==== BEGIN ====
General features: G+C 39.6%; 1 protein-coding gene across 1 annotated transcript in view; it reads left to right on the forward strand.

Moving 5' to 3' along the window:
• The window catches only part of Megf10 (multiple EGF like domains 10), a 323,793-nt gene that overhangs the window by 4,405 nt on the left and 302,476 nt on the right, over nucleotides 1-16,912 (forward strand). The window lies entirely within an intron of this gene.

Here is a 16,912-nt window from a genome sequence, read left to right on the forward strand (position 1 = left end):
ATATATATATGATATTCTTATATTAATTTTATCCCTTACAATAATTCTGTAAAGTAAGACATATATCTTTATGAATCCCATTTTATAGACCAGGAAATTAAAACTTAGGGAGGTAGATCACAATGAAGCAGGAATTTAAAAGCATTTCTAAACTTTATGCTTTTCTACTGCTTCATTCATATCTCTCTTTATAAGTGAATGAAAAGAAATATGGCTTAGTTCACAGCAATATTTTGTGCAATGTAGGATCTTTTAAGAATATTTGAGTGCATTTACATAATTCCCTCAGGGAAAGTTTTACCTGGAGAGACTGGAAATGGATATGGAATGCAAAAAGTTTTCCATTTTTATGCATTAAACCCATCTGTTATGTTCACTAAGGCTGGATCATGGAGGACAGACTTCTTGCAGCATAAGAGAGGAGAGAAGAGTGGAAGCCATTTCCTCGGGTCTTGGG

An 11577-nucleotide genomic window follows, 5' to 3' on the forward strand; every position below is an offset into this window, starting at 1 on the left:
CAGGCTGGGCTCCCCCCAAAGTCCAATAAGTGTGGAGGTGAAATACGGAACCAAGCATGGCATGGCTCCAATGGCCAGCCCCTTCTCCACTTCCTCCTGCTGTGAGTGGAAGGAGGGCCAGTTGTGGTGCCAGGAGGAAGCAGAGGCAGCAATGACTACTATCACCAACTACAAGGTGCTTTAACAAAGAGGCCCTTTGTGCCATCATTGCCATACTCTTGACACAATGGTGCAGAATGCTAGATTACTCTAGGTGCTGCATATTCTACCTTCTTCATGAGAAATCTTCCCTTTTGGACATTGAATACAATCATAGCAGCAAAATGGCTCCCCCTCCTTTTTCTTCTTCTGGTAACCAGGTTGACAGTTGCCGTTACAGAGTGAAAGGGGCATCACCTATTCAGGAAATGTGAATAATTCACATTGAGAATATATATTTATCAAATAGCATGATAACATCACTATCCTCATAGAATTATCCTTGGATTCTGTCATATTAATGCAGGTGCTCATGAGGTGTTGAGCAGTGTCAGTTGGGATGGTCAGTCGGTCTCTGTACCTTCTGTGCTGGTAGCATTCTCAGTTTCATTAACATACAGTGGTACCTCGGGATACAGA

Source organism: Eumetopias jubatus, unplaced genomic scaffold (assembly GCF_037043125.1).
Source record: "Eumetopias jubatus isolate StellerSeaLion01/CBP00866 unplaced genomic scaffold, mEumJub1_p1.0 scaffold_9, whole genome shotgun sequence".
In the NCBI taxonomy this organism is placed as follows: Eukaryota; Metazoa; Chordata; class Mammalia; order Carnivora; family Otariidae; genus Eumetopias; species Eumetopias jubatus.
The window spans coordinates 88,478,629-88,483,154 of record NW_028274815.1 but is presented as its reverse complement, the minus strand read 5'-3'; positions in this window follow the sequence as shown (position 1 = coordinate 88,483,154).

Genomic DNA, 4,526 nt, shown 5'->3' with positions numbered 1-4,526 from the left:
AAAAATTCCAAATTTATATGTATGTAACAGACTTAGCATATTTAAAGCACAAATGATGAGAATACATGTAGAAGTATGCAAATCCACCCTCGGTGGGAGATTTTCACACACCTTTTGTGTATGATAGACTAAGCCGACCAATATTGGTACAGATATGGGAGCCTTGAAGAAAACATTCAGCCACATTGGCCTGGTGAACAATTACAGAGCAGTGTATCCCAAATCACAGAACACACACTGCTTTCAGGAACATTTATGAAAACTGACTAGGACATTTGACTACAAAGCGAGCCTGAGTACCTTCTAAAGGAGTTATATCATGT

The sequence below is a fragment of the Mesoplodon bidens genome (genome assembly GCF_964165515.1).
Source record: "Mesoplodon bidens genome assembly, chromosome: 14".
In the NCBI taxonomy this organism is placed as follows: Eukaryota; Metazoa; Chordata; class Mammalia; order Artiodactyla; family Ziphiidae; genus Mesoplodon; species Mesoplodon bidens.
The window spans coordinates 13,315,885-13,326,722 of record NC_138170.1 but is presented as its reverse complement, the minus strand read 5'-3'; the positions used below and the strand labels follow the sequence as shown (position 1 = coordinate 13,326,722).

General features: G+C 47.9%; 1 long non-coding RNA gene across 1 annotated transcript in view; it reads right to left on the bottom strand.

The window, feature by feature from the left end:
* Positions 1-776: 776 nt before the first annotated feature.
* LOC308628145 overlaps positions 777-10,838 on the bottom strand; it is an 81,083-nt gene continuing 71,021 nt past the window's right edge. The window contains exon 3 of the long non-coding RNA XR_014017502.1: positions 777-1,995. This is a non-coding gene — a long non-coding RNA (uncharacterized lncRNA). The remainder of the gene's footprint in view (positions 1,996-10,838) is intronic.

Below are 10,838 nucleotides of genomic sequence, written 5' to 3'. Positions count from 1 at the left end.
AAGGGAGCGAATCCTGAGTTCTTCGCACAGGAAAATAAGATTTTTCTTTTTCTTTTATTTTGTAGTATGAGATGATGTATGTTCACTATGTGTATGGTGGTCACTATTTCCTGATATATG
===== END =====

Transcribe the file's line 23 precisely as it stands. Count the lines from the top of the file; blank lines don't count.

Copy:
AAGGGAGCGAATCCTGAGTTCTTCGCACAGGAAAATAAGATTTTTCTTTTTCTTTTATTTTGTAGTATGAGATGATGTATGTTCACTATGTGTATGGTGGTCACTATTTCCTGATATATG